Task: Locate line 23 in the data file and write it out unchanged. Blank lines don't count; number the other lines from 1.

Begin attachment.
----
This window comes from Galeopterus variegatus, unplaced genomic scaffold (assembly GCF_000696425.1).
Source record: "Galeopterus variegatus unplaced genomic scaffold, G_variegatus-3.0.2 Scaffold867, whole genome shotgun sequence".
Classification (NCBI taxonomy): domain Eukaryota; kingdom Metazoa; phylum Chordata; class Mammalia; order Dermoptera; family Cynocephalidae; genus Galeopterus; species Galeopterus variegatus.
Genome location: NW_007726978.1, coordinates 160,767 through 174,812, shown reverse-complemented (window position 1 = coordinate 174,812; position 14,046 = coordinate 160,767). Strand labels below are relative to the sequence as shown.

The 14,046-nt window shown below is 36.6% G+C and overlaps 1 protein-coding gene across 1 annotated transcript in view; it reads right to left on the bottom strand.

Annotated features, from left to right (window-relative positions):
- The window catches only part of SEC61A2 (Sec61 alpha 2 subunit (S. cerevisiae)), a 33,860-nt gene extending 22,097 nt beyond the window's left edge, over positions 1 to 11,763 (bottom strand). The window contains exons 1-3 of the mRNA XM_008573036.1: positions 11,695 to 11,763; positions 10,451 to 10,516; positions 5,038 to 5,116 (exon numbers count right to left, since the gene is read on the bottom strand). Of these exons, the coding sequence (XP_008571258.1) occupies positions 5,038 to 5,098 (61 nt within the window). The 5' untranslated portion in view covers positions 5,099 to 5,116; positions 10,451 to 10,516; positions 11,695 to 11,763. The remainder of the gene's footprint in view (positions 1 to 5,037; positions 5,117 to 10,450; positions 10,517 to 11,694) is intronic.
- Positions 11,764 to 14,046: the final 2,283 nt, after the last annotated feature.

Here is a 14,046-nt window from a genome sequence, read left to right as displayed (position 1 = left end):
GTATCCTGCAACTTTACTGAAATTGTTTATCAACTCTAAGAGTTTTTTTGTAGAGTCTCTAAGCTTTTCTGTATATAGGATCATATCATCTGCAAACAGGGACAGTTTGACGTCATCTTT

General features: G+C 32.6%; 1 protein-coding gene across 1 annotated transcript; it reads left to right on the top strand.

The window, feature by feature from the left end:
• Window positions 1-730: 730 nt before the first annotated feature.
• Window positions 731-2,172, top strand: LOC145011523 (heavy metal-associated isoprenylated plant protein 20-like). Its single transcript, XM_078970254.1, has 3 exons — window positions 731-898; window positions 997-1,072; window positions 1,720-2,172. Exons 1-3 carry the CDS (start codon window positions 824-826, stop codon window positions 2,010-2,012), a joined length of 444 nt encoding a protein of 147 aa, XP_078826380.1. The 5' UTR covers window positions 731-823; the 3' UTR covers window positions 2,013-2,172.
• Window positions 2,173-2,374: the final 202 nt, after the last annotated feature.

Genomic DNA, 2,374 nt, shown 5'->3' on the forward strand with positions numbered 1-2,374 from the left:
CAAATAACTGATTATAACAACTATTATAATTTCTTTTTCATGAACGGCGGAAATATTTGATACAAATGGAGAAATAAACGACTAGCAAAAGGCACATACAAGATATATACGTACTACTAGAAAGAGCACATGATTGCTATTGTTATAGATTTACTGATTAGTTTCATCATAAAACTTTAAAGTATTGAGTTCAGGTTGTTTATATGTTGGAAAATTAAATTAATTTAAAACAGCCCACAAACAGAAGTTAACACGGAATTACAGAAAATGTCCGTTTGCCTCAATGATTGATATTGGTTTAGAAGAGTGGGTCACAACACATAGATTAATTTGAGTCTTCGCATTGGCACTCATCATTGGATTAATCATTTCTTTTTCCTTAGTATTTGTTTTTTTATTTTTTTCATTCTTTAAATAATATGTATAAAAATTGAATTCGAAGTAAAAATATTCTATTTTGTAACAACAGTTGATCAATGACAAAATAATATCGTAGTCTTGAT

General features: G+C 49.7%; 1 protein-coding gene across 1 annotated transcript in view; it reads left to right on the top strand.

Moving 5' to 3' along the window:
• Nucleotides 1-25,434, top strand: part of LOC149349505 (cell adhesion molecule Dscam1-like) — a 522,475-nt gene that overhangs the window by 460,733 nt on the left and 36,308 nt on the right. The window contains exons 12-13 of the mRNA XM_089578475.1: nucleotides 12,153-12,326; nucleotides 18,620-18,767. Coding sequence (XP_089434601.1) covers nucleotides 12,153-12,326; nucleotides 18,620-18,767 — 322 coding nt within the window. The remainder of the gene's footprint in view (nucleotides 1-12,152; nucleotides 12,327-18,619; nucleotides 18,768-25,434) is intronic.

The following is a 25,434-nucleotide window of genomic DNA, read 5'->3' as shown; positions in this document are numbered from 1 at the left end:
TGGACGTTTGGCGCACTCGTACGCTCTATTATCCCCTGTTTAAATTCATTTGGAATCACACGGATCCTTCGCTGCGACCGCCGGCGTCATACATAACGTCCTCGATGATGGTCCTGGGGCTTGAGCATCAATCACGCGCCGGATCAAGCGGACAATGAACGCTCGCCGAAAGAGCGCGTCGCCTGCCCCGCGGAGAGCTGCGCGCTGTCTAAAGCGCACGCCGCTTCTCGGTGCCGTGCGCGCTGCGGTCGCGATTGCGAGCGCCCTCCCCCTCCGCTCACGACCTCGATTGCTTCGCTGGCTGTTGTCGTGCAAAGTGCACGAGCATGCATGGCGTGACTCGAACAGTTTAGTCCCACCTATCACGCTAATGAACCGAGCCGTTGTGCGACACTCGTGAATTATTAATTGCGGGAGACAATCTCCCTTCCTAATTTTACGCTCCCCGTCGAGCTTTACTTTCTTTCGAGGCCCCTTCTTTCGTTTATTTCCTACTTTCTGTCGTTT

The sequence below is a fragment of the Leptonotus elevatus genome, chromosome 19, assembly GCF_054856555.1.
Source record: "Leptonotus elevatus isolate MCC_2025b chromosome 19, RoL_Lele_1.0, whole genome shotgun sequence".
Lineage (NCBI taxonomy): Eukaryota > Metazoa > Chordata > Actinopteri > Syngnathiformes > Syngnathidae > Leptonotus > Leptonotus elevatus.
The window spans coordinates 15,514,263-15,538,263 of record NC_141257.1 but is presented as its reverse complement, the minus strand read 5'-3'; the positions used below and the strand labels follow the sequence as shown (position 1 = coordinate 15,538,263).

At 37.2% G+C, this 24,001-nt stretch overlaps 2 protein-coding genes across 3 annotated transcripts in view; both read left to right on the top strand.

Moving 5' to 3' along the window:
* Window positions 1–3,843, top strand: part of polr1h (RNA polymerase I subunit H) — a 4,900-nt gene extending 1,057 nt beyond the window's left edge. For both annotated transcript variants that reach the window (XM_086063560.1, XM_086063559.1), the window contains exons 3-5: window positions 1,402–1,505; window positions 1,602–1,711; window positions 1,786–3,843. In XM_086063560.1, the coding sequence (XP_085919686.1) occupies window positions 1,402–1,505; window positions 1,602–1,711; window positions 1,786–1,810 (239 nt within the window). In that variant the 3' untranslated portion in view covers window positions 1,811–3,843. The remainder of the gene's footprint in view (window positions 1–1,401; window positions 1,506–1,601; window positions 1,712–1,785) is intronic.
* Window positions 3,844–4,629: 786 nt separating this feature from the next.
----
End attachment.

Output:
The sequence below is a fragment of the Leptonotus elevatus genome, chromosome 19, assembly GCF_054856555.1.